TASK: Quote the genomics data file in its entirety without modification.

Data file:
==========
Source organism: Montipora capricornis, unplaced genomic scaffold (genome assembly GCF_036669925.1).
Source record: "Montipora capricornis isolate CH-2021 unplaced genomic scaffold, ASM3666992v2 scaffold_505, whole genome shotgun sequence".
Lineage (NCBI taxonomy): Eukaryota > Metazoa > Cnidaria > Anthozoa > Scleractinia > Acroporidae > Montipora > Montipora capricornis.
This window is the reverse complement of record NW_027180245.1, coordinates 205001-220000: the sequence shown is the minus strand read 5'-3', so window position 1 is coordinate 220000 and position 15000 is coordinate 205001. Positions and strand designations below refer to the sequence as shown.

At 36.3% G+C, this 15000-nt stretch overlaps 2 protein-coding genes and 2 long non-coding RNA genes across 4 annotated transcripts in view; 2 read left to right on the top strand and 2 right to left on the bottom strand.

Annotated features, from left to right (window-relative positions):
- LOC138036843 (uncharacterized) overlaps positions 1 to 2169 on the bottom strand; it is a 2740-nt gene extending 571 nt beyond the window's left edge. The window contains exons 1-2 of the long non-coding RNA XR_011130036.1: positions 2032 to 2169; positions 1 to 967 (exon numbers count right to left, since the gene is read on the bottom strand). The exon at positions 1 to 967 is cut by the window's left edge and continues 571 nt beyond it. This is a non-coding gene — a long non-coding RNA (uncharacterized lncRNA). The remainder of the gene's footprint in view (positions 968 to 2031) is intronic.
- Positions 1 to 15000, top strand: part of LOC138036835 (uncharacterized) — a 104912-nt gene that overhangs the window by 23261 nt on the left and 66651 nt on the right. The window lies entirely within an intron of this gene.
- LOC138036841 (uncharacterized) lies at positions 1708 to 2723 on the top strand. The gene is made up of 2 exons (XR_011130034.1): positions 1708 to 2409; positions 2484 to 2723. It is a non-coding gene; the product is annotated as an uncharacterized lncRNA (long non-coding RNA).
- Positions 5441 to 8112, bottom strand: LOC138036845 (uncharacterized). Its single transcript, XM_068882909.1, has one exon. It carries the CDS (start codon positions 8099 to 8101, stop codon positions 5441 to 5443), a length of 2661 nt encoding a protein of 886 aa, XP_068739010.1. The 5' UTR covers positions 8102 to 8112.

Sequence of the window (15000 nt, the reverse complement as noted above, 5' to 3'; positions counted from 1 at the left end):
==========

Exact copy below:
Source organism: Montipora capricornis, unplaced genomic scaffold (genome assembly GCF_036669925.1).
Source record: "Montipora capricornis isolate CH-2021 unplaced genomic scaffold, ASM3666992v2 scaffold_505, whole genome shotgun sequence".
Lineage (NCBI taxonomy): Eukaryota > Metazoa > Cnidaria > Anthozoa > Scleractinia > Acroporidae > Montipora > Montipora capricornis.
This window is the reverse complement of record NW_027180245.1, coordinates 205001-220000: the sequence shown is the minus strand read 5'-3', so window position 1 is coordinate 220000 and position 15000 is coordinate 205001. Positions and strand designations below refer to the sequence as shown.

At 36.3% G+C, this 15000-nt stretch overlaps 2 protein-coding genes and 2 long non-coding RNA genes across 4 annotated transcripts in view; 2 read left to right on the top strand and 2 right to left on the bottom strand.

Annotated features, from left to right (window-relative positions):
- LOC138036843 (uncharacterized) overlaps positions 1 to 2169 on the bottom strand; it is a 2740-nt gene extending 571 nt beyond the window's left edge. The window contains exons 1-2 of the long non-coding RNA XR_011130036.1: positions 2032 to 2169; positions 1 to 967 (exon numbers count right to left, since the gene is read on the bottom strand). The exon at positions 1 to 967 is cut by the window's left edge and continues 571 nt beyond it. This is a non-coding gene — a long non-coding RNA (uncharacterized lncRNA). The remainder of the gene's footprint in view (positions 968 to 2031) is intronic.
- Positions 1 to 15000, top strand: part of LOC138036835 (uncharacterized) — a 104912-nt gene that overhangs the window by 23261 nt on the left and 66651 nt on the right. The window lies entirely within an intron of this gene.
- LOC138036841 (uncharacterized) lies at positions 1708 to 2723 on the top strand. The gene is made up of 2 exons (XR_011130034.1): positions 1708 to 2409; positions 2484 to 2723. It is a non-coding gene; the product is annotated as an uncharacterized lncRNA (long non-coding RNA).
- Positions 5441 to 8112, bottom strand: LOC138036845 (uncharacterized). Its single transcript, XM_068882909.1, has one exon. It carries the CDS (start codon positions 8099 to 8101, stop codon positions 5441 to 5443), a length of 2661 nt encoding a protein of 886 aa, XP_068739010.1. The 5' UTR covers positions 8102 to 8112.

Sequence of the window (15000 nt, the reverse complement as noted above, 5' to 3'; positions counted from 1 at the left end):